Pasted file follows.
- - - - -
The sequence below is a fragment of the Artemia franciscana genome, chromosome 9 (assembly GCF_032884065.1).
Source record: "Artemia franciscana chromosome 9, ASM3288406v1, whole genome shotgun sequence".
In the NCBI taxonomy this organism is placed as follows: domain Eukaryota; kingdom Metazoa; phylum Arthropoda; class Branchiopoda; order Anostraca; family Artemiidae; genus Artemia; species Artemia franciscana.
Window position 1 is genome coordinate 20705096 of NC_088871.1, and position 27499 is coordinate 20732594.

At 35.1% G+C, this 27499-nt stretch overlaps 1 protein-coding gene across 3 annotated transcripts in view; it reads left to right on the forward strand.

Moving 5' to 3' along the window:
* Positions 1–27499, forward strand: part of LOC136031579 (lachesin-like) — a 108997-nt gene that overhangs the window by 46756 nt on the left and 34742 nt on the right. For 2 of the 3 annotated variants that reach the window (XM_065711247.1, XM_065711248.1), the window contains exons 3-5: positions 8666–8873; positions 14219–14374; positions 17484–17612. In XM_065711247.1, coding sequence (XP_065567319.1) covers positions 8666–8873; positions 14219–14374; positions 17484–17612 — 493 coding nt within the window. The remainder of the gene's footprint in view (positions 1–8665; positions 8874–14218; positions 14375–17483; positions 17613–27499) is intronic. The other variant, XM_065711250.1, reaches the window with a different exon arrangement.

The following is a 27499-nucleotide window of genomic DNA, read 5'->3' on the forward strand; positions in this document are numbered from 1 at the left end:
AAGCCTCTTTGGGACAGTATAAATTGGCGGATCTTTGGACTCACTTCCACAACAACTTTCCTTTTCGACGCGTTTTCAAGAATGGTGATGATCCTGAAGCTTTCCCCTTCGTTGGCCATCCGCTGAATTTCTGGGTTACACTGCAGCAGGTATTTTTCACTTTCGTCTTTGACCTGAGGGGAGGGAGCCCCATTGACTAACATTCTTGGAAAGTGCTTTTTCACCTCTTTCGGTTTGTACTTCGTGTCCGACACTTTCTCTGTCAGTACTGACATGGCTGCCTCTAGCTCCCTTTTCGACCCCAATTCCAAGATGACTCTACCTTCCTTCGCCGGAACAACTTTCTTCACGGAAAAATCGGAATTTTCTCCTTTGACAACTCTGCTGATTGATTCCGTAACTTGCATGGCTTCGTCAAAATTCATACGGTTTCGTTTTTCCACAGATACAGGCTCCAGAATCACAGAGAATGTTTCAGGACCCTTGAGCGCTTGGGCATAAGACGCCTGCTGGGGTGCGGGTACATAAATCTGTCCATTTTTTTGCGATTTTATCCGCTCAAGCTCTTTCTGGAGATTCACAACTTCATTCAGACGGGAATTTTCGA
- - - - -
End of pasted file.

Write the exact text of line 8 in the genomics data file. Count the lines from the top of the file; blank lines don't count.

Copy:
The following is a 27499-nucleotide window of genomic DNA, read 5'->3' on the forward strand; positions in this document are numbered from 1 at the left end: